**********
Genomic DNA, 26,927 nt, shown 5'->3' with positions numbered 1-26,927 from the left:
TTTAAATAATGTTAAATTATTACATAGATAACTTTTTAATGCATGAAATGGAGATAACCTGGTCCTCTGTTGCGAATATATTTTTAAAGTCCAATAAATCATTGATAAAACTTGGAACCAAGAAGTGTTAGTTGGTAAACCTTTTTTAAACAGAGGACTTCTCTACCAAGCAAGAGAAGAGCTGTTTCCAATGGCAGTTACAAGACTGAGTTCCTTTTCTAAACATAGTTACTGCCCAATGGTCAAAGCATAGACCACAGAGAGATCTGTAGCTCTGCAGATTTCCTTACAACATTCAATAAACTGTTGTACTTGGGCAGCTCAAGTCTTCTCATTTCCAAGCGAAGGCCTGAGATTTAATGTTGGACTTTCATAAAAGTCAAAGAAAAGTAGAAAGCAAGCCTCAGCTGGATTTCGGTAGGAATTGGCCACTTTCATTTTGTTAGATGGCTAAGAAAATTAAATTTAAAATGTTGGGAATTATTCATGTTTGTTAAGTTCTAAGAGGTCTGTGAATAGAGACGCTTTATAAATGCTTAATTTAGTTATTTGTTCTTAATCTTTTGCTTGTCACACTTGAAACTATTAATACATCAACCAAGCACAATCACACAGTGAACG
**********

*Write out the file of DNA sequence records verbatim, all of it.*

Genomic DNA, 26,927 nt, shown 5'->3' with positions numbered 1-26,927 from the left:
TTTAAATAATGTTAAATTATTACATAGATAACTTTTTAATGCATGAAATGGAGATAACCTGGTCCTCTGTTGCGAATATATTTTTAAAGTCCAATAAATCATTGATAAAACTTGGAACCAAGAAGTGTTAGTTGGTAAACCTTTTTTAAACAGAGGACTTCTCTACCAAGCAAGAGAAGAGCTGTTTCCAATGGCAGTTACAAGACTGAGTTCCTTTTCTAAACATAGTTACTGCCCAATGGTCAAAGCATAGACCACAGAGAGATCTGTAGCTCTGCAGATTTCCTTACAACATTCAATAAACTGTTGTACTTGGGCAGCTCAAGTCTTCTCATTTCCAAGCGAAGGCCTGAGATTTAATGTTGGACTTTCATAAAAGTCAAAGAAAAGTAGAAAGCAAGCCTCAGCTGGATTTCGGTAGGAATTGGCCACTTTCATTTTGTTAGATGGCTAAGAAAATTAAATTTAAAATGTTGGGAATTATTCATGTTTGTTAAGTTCTAAGAGGTCTGTGAATAGAGACGCTTTATAAATGCTTAATTTAGTTATTTGTTCTTAATCTTTTGCTTGTCACACTTGAAACTATTAATACATCAACCAAGCACAATCACACAGTGAACG